Could Beauty Be Killing Cinema?

'Children of Men'Credit: Universal Pictures
Cinematography has gotten so clear and perfect—but is that within the essence of cinema? 

I love going to the movies. There's something about seeing a story on the largest screen possible that totally envelopes you. You aren't looking at your phone or chatting with the person next to you (hopefully), just being totally absorbed by the story at hand. 

Most of us would agree that the best movies to see on the big screen are the beautiful ones. The ones with cinematography and even special effects that can turn our ordinary world into something so much more. 

Advances in cameras, digital FX that can alter the lighting in post, and even just tips and tricks cinematographers can use easily now have made most mainstream films look beautiful. 

But I have a wild thought for you...

Is all this wondrous cinematography creating empty beautification that's killing cinema? 

Check out this video from The Cinema Cartography and let's talk after the jump. 

Could Beauty Be Killing Cinema? 

Even when I don't agree with The Cinema Cartography, I think they make some of the most compelling and interesting videos on the planet. I wanted to open this article with that unfiltered question about beauty killing cinema because I think it's an important one to ask. 

When beauty is easily attainable and forced upon us, I think it does become generic. 

It definitely is true that so-called ugly films like Gummo use their specific look and styling to evoke emotions from the audience and build more of a world. But a movie like George Washington happens largely in the economically devastated American South and is beautiful, again, still evoking emotions about where it's happening and what's going on. 

Cinema Cartography asks, is beauty so easily attainable now that it has nothing to say, and thus is killing cinema? 

Their point is that cinema's true potential lies beyond the conventional. You can unlock a lot of deeper elements in a movie if we are forced to reflect on the sublime, and not just see it and brush it away, which is what happens with most studio and Hollywood-esque movies now.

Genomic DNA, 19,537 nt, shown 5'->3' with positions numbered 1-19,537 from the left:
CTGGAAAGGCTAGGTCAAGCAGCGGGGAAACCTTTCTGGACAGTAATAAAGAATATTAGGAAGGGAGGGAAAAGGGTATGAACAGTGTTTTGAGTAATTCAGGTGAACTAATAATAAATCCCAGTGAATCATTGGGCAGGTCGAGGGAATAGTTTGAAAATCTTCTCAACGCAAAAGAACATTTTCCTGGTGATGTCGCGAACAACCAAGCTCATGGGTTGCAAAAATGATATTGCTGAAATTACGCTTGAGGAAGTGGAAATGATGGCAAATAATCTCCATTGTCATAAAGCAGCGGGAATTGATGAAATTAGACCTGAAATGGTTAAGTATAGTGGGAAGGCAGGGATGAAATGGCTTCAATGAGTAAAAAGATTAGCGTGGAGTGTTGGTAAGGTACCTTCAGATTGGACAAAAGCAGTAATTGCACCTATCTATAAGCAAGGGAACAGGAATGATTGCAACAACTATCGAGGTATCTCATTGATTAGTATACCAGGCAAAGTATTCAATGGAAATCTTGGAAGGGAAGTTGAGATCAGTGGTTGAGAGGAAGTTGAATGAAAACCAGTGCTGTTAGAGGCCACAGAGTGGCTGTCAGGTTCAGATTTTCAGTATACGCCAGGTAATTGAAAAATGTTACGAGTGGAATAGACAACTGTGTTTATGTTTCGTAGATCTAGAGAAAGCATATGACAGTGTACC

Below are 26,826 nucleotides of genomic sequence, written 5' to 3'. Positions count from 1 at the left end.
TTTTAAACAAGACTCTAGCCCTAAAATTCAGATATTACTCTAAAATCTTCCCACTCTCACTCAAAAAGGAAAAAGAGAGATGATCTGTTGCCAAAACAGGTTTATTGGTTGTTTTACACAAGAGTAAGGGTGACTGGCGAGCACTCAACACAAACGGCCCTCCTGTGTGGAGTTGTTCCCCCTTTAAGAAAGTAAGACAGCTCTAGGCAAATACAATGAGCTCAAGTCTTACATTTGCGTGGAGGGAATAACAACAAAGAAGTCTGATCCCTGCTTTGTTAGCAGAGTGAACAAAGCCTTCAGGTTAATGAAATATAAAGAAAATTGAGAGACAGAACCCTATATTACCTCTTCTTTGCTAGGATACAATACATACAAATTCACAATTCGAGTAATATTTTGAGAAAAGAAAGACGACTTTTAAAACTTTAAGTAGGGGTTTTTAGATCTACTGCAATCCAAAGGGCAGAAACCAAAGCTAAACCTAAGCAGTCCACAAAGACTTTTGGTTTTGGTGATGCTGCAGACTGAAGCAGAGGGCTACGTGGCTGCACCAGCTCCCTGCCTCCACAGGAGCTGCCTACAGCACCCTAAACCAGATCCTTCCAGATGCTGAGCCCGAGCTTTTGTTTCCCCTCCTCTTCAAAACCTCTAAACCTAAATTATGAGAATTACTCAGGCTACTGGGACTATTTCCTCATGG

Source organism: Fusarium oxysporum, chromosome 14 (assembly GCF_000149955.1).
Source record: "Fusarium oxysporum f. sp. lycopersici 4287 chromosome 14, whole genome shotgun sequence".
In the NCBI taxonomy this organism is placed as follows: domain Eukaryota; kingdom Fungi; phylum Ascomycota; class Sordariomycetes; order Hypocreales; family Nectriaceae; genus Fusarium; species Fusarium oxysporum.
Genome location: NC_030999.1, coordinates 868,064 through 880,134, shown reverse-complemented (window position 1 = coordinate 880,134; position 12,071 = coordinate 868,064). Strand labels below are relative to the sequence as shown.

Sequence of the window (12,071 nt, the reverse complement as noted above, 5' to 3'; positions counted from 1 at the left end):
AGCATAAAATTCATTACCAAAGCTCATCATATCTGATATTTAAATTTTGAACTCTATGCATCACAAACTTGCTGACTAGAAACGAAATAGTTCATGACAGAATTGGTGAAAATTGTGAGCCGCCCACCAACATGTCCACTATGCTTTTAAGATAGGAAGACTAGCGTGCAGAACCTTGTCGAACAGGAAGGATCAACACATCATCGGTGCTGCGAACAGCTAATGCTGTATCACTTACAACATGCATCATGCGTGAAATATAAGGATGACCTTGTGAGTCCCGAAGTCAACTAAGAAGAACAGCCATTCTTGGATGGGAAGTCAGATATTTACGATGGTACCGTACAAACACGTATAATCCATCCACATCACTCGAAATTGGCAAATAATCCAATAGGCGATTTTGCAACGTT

Hollywood is delivering decorative and dishonest films, instead of using cinematic aesthetics to say something. 

While I agree that many or most Hollywood movies look polished, I'm not sure I would let them rest in the category of "beautiful." And I don't think the relatively good-looking competition changed the way I feel about the movies that stood out. Think about how Nomadland looked amazing, but used its handheld and largely shadowy existence to give us a new aura of the American West. 

Or how the polish of Da 5 Bloods varied with which timeframe we were in, and with the characters' points of view. 

I don't think those movies suffered because Marvel and DC also had polished visuals.

Is that killing cinema? My main worry with cinema is that it's turned into a factory where large conglomerates like AT&T and ViacomCBS make things based on profit margins and not art. Art is not dying because things look better. It's dying because the fine line between business and art is skewing very hard toward business. 

Sure, I'd love to see more studio films take chances with their aesthetics. It would be nice to see a Marvel movie that shot on 35mm or to see someone go raw digital like Michael Mann used to with Miami Vice and Public Enemy

The critiques are valid, but I think the "death of cinema" is a bit of an overreaction. But that's just me. 

Let me know what you think in the comments!     

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2 Comments

It is difficult to read the article with the annoying advertisements on No Film School. I disabled the ad blocker(s) but the feeling was unbearable. Turning Ad blockers back on.

May 10, 2021 at 2:56PM

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Tom Brown
Photographer
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I was too lazy to watch the entire film, but it states "empty beautification is killing cinema". It sounds a little film studenty. The crude point would be: if you put lipstick on a pig you're gonna have a pig with lipstick. But it is still sort of personal what strikes a nerve. And the impression of a film can change quite radically when viewed again. There is no right or wrong in art, only money.

May 11, 2021 at 3:43PM

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